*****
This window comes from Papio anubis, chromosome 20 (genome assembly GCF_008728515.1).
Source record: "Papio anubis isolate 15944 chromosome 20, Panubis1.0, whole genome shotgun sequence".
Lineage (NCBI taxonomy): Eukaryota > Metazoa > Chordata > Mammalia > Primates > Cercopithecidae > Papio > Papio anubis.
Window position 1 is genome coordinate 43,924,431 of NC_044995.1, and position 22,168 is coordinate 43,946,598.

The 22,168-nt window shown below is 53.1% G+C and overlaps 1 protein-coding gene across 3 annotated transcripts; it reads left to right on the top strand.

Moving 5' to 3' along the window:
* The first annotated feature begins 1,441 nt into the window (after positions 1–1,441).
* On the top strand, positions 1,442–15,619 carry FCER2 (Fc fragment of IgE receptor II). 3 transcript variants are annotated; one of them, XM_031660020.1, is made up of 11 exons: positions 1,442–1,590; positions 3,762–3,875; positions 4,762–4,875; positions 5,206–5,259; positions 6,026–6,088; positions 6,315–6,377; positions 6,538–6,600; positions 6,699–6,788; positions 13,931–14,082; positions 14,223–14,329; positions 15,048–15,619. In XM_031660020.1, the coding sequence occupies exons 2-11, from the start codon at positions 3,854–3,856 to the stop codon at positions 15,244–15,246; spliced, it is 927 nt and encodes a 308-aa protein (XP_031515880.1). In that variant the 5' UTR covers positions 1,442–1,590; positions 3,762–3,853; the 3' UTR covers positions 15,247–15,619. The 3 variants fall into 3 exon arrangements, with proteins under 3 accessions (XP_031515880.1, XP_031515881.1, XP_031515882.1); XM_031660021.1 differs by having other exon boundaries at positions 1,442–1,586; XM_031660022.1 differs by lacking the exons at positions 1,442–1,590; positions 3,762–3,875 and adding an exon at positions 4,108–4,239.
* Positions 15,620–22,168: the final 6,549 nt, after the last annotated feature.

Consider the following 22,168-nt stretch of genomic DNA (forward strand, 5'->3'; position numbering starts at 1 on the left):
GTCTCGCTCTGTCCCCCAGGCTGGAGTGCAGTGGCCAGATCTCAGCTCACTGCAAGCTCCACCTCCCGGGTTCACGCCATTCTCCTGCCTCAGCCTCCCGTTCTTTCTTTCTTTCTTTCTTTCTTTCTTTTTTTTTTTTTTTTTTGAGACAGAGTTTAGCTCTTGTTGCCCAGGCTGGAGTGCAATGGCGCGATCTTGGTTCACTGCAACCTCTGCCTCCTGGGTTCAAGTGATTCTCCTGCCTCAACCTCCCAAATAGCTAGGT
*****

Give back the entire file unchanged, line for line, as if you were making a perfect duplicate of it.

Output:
This window comes from Papio anubis, chromosome 20 (genome assembly GCF_008728515.1).
Source record: "Papio anubis isolate 15944 chromosome 20, Panubis1.0, whole genome shotgun sequence".
Lineage (NCBI taxonomy): Eukaryota > Metazoa > Chordata > Mammalia > Primates > Cercopithecidae > Papio > Papio anubis.
Window position 1 is genome coordinate 43,924,431 of NC_044995.1, and position 22,168 is coordinate 43,946,598.

The 22,168-nt window shown below is 53.1% G+C and overlaps 1 protein-coding gene across 3 annotated transcripts; it reads left to right on the top strand.

Moving 5' to 3' along the window:
* The first annotated feature begins 1,441 nt into the window (after positions 1–1,441).
* On the top strand, positions 1,442–15,619 carry FCER2 (Fc fragment of IgE receptor II). 3 transcript variants are annotated; one of them, XM_031660020.1, is made up of 11 exons: positions 1,442–1,590; positions 3,762–3,875; positions 4,762–4,875; positions 5,206–5,259; positions 6,026–6,088; positions 6,315–6,377; positions 6,538–6,600; positions 6,699–6,788; positions 13,931–14,082; positions 14,223–14,329; positions 15,048–15,619. In XM_031660020.1, the coding sequence occupies exons 2-11, from the start codon at positions 3,854–3,856 to the stop codon at positions 15,244–15,246; spliced, it is 927 nt and encodes a 308-aa protein (XP_031515880.1). In that variant the 5' UTR covers positions 1,442–1,590; positions 3,762–3,853; the 3' UTR covers positions 15,247–15,619. The 3 variants fall into 3 exon arrangements, with proteins under 3 accessions (XP_031515880.1, XP_031515881.1, XP_031515882.1); XM_031660021.1 differs by having other exon boundaries at positions 1,442–1,586; XM_031660022.1 differs by lacking the exons at positions 1,442–1,590; positions 3,762–3,875 and adding an exon at positions 4,108–4,239.
* Positions 15,620–22,168: the final 6,549 nt, after the last annotated feature.

Consider the following 22,168-nt stretch of genomic DNA (forward strand, 5'->3'; position numbering starts at 1 on the left):
GTCTCGCTCTGTCCCCCAGGCTGGAGTGCAGTGGCCAGATCTCAGCTCACTGCAAGCTCCACCTCCCGGGTTCACGCCATTCTCCTGCCTCAGCCTCCCGTTCTTTCTTTCTTTCTTTCTTTCTTTCTTTTTTTTTTTTTTTTTTGAGACAGAGTTTAGCTCTTGTTGCCCAGGCTGGAGTGCAATGGCGCGATCTTGGTTCACTGCAACCTCTGCCTCCTGGGTTCAAGTGATTCTCCTGCCTCAACCTCCCAAATAGCTAGGT